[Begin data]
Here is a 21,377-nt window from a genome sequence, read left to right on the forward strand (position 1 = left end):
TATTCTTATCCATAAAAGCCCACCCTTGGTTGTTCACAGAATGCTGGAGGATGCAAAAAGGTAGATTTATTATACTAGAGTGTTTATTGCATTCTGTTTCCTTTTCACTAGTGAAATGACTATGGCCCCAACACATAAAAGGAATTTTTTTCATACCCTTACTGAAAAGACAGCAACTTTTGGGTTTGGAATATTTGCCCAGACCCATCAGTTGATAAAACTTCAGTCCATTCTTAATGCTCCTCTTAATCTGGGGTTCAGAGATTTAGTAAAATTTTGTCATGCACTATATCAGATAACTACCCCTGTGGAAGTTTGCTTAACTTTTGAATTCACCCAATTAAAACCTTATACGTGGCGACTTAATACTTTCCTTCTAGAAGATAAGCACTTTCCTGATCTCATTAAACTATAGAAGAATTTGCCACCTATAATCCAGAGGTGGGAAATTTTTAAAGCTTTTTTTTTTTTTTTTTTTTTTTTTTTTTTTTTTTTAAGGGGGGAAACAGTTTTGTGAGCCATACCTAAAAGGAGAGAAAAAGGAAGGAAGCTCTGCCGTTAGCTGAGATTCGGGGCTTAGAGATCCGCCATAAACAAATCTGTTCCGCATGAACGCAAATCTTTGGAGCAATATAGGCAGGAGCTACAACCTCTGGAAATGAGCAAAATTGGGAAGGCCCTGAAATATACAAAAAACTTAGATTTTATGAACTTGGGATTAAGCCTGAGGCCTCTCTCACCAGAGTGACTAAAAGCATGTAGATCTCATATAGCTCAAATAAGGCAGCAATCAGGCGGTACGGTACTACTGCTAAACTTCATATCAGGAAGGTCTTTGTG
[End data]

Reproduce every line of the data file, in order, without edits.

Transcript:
Here is a 21,377-nt window from a genome sequence, read left to right on the forward strand (position 1 = left end):
TATTCTTATCCATAAAAGCCCACCCTTGGTTGTTCACAGAATGCTGGAGGATGCAAAAAGGTAGATTTATTATACTAGAGTGTTTATTGCATTCTGTTTCCTTTTCACTAGTGAAATGACTATGGCCCCAACACATAAAAGGAATTTTTTTCATACCCTTACTGAAAAGACAGCAACTTTTGGGTTTGGAATATTTGCCCAGACCCATCAGTTGATAAAACTTCAGTCCATTCTTAATGCTCCTCTTAATCTGGGGTTCAGAGATTTAGTAAAATTTTGTCATGCACTATATCAGATAACTACCCCTGTGGAAGTTTGCTTAACTTTTGAATTCACCCAATTAAAACCTTATACGTGGCGACTTAATACTTTCCTTCTAGAAGATAAGCACTTTCCTGATCTCATTAAACTATAGAAGAATTTGCCACCTATAATCCAGAGGTGGGAAATTTTTAAAGCTTTTTTTTTTTTTTTTTTTTTTTTTTTTTTTTTTTTAAGGGGGGAAACAGTTTTGTGAGCCATACCTAAAAGGAGAGAAAAAGGAAGGAAGCTCTGCCGTTAGCTGAGATTCGGGGCTTAGAGATCCGCCATAAACAAATCTGTTCCGCATGAACGCAAATCTTTGGAGCAATATAGGCAGGAGCTACAACCTCTGGAAATGAGCAAAATTGGGAAGGCCCTGAAATATACAAAAAACTTAGATTTTATGAACTTGGGATTAAGCCTGAGGCCTCTCTCACCAGAGTGACTAAAAGCATGTAGATCTCATATAGCTCAAATAAGGCAGCAATCAGGCGGTACGGTACTACTGCTAAACTTCATATCAGGAAGGTCTTTGTG